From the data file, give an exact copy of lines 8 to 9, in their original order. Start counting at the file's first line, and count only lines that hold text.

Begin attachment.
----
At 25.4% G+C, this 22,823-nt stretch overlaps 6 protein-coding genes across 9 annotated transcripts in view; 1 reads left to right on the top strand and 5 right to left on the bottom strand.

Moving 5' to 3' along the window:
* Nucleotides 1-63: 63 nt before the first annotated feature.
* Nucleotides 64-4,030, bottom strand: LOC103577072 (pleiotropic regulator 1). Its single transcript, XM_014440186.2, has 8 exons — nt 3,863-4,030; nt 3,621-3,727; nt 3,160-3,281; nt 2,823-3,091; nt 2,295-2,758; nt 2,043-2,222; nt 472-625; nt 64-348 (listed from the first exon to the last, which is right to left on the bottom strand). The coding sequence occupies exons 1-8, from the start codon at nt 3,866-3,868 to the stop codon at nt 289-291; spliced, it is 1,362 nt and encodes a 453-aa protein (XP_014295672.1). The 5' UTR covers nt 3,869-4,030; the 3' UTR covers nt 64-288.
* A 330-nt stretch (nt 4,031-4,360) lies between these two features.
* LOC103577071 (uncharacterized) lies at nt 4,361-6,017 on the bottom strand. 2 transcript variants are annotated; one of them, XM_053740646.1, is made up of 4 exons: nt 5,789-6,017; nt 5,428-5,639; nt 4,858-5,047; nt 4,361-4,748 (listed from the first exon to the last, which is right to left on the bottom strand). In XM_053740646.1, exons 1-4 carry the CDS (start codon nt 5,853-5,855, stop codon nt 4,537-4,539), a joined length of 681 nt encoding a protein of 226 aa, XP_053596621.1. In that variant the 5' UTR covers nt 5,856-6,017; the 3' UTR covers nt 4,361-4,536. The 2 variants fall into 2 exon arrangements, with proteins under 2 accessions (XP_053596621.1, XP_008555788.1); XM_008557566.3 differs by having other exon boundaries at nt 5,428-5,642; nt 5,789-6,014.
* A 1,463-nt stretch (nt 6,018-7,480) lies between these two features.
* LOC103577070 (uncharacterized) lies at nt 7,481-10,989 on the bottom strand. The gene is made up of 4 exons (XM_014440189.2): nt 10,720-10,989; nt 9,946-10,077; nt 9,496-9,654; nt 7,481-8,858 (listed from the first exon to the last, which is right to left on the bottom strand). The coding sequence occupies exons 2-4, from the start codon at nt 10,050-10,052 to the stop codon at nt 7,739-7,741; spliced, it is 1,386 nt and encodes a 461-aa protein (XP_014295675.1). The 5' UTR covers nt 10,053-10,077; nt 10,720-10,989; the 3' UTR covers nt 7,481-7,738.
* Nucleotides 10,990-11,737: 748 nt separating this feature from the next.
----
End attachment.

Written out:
* LOC103577070 (uncharacterized) lies at nt 7,481-10,989 on the bottom strand. The gene is made up of 4 exons (XM_014440189.2): nt 10,720-10,989; nt 9,946-10,077; nt 9,496-9,654; nt 7,481-8,858 (listed from the first exon to the last, which is right to left on the bottom strand). The coding sequence occupies exons 2-4, from the start codon at nt 10,050-10,052 to the stop codon at nt 7,739-7,741; spliced, it is 1,386 nt and encodes a 461-aa protein (XP_014295675.1). The 5' UTR covers nt 10,053-10,077; nt 10,720-10,989; the 3' UTR covers nt 7,481-7,738.
* Nucleotides 10,990-11,737: 748 nt separating this feature from the next.